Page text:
Informatica expands its integration repertoire

The IT utopia of universally compatible databases and applications is something that only exists in glossy vendor brochures and slideware. The reality is more commonly an ugly collection of legacy systems – all with disparate structures.

Attempts to rationalise that incompatibility and let these systems talk fluently with each other is often seen as part of the pipework of IT. But as every plumber knows, the specialist aspects of the trade ensure a healthy living.

Informatica is the largest independent data integration vendor, a market veteran with steady growth of around 20% over the past three years, giving it annual sales of $391 million. But things were not always that sweet.

Its current success is something of a Lazarus act, following an ill-judged plunge into business intelligence in the early part of this decade. Through the dot-com bust years, the company’s stock price plunged to a low of $3.10; today it hovers at six times that, around $17.50.

“It was a hard time; we went from being the leader in a very specialised market place to a small fish in a very big pond, competing against [companies like] Cognos and Business Objects,” says Informatica’s general manager of data integration, Girish Pancha.

The sea change came in 2004 – along with the arrival of CEO Sohaib Abbasi from Oracle – when, according to Pancha, the company decided to “stick to what it does best”.

Informatica’s subsequent success can be partly attributed to its independence from big-platform players such as Oracle and SAP. This neutrality has become a selling point and, it says, makes the company’s technology particularly attractive to financial institutions and governments.

Informatica sees its main challenger not as Oracle, IBM or the other players in the sector, says Pancha, but “hand-coded integration” by in-house teams.

Speaking in early June at the Las Vegas launch of the company’s latest offering, Informatica 8.6, Sohaib Abbasi described the upgrade as “the first comprehensive, unified and open platform for data integration”.

Besides real-time integration and cross-enterprise data exchange, two features stand out in the new edition: identity resolution (based on technology acquired from the buy-out of Nokia’s Identity Systems) and an on-demand version of its integration offering.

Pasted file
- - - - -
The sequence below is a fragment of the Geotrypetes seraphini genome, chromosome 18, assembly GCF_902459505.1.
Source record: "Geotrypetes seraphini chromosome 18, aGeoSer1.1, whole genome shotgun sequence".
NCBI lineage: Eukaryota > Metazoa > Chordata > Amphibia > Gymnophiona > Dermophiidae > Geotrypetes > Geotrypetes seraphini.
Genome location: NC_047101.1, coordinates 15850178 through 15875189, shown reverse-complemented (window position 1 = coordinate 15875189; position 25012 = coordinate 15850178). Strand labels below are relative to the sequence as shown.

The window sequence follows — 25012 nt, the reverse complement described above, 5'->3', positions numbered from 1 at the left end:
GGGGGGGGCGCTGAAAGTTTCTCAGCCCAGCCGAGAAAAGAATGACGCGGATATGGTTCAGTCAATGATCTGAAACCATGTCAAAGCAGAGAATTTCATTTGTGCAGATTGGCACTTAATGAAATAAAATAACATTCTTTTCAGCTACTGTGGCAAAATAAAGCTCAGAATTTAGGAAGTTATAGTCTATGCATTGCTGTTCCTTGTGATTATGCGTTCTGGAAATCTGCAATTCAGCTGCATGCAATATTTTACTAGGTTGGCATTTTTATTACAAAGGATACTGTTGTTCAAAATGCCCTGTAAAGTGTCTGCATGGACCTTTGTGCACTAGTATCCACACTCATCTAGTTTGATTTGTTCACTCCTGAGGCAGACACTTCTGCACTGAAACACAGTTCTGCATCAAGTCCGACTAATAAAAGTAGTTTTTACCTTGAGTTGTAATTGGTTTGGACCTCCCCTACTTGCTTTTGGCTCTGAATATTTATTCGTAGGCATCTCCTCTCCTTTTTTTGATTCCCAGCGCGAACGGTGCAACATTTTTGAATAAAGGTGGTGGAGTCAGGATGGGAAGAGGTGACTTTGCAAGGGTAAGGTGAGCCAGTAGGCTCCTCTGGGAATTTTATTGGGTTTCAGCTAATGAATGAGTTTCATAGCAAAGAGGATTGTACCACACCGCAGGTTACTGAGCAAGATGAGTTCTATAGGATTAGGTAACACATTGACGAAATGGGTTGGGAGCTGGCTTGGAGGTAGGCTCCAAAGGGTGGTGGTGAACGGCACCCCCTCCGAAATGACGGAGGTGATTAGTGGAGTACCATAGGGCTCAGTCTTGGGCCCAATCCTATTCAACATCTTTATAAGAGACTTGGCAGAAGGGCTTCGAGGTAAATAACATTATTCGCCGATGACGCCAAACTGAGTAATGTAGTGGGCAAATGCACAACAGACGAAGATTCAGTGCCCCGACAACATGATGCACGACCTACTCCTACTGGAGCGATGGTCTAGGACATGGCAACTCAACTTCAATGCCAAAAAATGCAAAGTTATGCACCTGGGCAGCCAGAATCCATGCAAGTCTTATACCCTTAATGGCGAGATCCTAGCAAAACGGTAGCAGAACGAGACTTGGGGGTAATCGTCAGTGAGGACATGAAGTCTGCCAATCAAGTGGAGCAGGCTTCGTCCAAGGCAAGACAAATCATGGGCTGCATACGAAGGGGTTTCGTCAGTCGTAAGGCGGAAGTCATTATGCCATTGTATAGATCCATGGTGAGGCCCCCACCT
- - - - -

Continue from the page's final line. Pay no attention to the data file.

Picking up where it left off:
Identity resolution has been used by immigration authorities, intelligence agencies and financial institutions for purposes such as fraud detection, but it is now adding depth to Informatica’s data quality component by catching intentional as well as unintentional errors, across multiple languages and scripts.

“An insurance company found multiple instances of fraud among its employees during a trial licence of the software,” says Informatica’s general manager of data quality, Ivan Chong.

Meanwhile, the company’s SaaS product is aimed at mid-market customers. During the launch, it demonstrated a live integration of data from’s on-demand customer relationship management application across to Google Docs and back again, before repeating the performance using an iPod.

The plan, says Ron Papas, general manager of Informatica on Demand, is to simplify the integration procedure to such an extent that the service will bypass IT altogether and instead empower SaaS administrators. “We’re not aware of anyone else delivering on-demand integration,” he says.

Going forward, it is widely predicted that Informatica will add a master data management player to its portfolio, potentially through one of its current partners in the space (Initiate, Orchestra and Siperian). Executives were cagey but said they were “committed to growth”.

That commitment should see Informatica through any economic downturn. Abbasi emphasises the increasing efficiencies demanded by an uncertain economic climate and the competitive advantage to be gained through good use of data. As he says, “people sometimes ask whether IT matters, but they never ask whether data matters”.

Further reading

Information orchestration The drive towards more effective information management. An Information Age Research Report

Related Topics